Learn to Breath Properly While Running

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One of the more important aspects of running is the proper way of breathing. Running is not just about the legs and thighs and feet. It is also about the lungs and how to bring greater amounts of oxygen into the system efficiently.  If we don’t breath properly, we deprive our body of the required oxygen to run than can cause us to overcompensate, and breath too fast. which can cause side stitches.

Many beginning runners ask me what is the proper way to breath.  My response is to “be natural.”  It is funny that we have been breathing most of our lives and for the most part are pretty good at it, but when we start to pay attention to it, it becomes unnatural.  Case in point, as I write this article, I’m starting to really pay attention to my breathing, which is causing me to hold my breath!

Let your Body Warm Up

Catching BreathWhen I start a run I find that the first half mile

are is the hardest.  I think this is because my body is still warming up and getting over the first shocks of starting to exercise.  Once my heart rate has leveled off, I find my breathing will start to slow and fall into a rhythm.
What is interesting is that during the fist half mile, my pace is actually increasing, but it feel like it is getting easier even though I’m running faster.  I’ll usually start off thirty seconds slower than my target and ramp up.

By the time I’ve hit my first mile, I’m at my pace for the overall run and, as I like to say it, “in the zone.”

What I really trying to say, is that don’t expect to have perfect breathing in first part of your run.  Warm up, your body needs time to adjust.  I find that I’m really paying attention to my breathing and If I’m breathing too hard, then I back off a bit.  As my body catches up, and warms up, breathing and heart rate fall into place, I’m at my target pace, and ready to get into a rhythm.

Breathing rhythms

Since most of my running is for long distance races, I’m usually running easy or long runs runs with distance varying between six to sixteen miles.  During these run, I try to maintain a constant pace over the entire length of the run.  Though the last miles of a long run are though, once I get past the warm up stage, I can usually fall into a rhythm that is easy to maintain.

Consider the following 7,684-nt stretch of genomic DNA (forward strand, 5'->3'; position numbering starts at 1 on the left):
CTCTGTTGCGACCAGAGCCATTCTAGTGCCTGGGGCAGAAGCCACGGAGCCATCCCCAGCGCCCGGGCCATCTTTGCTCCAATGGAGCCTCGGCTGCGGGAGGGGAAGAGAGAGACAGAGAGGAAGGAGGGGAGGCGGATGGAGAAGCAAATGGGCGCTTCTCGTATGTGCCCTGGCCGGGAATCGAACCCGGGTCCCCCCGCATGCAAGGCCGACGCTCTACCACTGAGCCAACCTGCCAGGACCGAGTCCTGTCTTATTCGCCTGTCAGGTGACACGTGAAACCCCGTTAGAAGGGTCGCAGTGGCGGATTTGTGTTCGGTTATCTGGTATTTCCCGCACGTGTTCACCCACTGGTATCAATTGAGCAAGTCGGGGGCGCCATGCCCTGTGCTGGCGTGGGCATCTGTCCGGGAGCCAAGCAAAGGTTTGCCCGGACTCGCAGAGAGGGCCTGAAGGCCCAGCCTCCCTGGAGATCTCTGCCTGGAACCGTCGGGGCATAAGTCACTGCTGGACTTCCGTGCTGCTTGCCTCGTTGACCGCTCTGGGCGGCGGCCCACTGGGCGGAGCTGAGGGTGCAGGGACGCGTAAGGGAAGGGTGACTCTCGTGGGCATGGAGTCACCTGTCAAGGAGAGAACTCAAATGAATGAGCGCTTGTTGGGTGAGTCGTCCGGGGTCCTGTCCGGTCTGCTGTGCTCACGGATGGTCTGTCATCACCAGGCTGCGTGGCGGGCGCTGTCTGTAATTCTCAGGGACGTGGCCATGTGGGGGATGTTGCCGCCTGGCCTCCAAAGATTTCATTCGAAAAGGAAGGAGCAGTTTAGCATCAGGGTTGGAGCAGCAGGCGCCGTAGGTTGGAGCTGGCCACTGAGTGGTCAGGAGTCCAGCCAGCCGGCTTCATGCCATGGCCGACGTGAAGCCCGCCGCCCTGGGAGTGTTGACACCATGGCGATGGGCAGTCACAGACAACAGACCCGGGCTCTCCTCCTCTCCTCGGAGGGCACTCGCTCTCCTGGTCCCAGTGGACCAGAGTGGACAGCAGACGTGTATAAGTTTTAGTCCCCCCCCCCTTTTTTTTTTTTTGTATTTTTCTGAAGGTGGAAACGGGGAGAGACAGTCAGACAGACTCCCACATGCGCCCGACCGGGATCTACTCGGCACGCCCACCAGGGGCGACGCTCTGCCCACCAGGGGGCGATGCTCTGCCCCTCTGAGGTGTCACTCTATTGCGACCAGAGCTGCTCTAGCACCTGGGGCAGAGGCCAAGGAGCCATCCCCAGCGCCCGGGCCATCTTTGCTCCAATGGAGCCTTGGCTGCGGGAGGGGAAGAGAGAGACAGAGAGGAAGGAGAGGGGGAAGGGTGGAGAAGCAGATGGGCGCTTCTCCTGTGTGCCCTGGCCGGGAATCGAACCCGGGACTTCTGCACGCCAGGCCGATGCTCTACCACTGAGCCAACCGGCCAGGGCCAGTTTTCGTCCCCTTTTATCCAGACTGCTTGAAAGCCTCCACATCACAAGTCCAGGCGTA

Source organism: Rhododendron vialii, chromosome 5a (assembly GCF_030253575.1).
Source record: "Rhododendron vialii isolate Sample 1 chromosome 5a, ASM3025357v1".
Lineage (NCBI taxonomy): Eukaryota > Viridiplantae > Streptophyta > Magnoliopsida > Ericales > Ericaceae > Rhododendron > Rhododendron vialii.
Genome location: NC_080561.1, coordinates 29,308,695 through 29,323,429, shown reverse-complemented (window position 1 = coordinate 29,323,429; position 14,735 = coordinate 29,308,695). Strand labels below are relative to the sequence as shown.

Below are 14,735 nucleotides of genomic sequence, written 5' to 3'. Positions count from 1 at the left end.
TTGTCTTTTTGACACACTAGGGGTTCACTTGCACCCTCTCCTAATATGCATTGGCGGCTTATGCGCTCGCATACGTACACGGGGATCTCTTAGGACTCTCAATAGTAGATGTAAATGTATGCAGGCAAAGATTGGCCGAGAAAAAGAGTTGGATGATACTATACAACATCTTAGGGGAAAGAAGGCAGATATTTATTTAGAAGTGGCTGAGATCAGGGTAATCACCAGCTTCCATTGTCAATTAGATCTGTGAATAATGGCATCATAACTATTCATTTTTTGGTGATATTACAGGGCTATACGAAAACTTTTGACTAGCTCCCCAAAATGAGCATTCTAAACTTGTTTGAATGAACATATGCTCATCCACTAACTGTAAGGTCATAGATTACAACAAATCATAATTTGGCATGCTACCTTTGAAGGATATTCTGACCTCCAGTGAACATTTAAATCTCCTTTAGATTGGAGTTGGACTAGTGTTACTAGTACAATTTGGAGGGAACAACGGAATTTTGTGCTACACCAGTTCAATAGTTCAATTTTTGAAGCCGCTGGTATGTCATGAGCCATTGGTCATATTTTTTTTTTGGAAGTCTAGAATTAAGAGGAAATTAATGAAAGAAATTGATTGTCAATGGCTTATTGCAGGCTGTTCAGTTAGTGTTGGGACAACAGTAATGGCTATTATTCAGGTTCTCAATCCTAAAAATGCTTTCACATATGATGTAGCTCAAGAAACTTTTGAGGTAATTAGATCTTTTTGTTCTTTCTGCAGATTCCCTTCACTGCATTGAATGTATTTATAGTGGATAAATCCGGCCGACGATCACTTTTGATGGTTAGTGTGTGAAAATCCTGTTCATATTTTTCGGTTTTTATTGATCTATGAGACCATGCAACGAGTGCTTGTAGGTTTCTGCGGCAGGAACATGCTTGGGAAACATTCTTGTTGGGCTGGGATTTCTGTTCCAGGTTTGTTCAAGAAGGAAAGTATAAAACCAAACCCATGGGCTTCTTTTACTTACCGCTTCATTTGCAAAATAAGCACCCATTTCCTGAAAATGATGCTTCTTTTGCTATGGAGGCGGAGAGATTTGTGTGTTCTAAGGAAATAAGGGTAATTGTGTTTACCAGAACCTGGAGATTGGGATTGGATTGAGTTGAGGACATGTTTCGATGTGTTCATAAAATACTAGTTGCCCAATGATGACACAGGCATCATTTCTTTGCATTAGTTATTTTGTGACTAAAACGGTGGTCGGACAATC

For me my breathing rhythm is based on my running cadence.

Breathing Rhythm – three in, two out.Breath Properly While Running

On my long and easy runs I find that I breath in for two steps, and breath our for two.  It goes like this:

  1. Step – Beath In
  2. Step – Breath In
  3. Step – Breath In
  4. Step  – Breath Out (puff)
  5. Step  – Breath Out (puff)
As I breath out, it feels as if my strides are pushing the air out, I don’t need to work at it.
Do I count?  Nope, I just find that I fall into this rhythm and it is very natural.  To be honest, if I had to count my breathing for a three hour run I would go crazy!  I do notice that when I run faster my rhythm does change.

Breathing Rhythm – two in, one out

When I have to work really hard at running, like the last hard mile, or when I’m doing sprints or intervals, I notice that my inhaling doesn’t change, but I do breath out faster.  It looks like this:
  1. Step – Beath In
  2. Step – Breath In
  3. Step  – Breath Out (forced)
I tend to force the air out in the third step, which allow me to pull in air in a step earlier.

Deep breathing

One other technique that can be used when running is deep breathing. It has several benefits when correctly done and practiced.  It helps the runner to stay relaxed, which in turn, helps to decrease fatigue. The ability to relax decreases the chances of performance decline.

Runners who forgot to relax find themselves making inadvertent changes in form until they feel the resulting pain. Examples include clinching of fists too tightly and running with the shoulders too high to be effective. This type of poor form often results in muscle fatigue and soreness.

Deep breathing helps promote relaxation while running. This is done by taking a larger-than-normal breath and exhaling all the way out.

During the exhale part, you should concentrate on releasing all the tension in your arms by shaking them, opening up your hands and moving your head in circles.

This combination of activities will give you an easy way to remain relaxed during the run and does not even need to break stride to do all of them. This is true to all the other breathing techniques in running – no requirement of great efforts but just as effective.

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